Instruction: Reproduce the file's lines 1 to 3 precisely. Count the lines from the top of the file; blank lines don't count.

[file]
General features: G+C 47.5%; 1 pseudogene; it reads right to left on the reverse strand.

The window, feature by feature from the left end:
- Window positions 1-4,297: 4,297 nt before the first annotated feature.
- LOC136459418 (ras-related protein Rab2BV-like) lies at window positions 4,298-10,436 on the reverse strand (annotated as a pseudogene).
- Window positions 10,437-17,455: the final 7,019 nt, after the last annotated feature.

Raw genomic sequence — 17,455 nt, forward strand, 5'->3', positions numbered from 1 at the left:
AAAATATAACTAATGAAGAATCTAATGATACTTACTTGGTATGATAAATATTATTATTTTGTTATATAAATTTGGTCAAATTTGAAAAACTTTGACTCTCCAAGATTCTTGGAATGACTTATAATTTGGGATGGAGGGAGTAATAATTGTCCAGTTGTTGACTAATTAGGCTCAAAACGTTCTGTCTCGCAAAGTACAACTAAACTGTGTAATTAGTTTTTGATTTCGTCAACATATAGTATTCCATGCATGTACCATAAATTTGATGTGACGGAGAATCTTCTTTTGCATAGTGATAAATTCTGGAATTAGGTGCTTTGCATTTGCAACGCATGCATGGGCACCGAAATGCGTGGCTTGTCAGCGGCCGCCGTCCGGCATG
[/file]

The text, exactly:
General features: G+C 47.5%; 1 pseudogene; it reads right to left on the reverse strand.

The window, feature by feature from the left end:
- Window positions 1-4,297: 4,297 nt before the first annotated feature.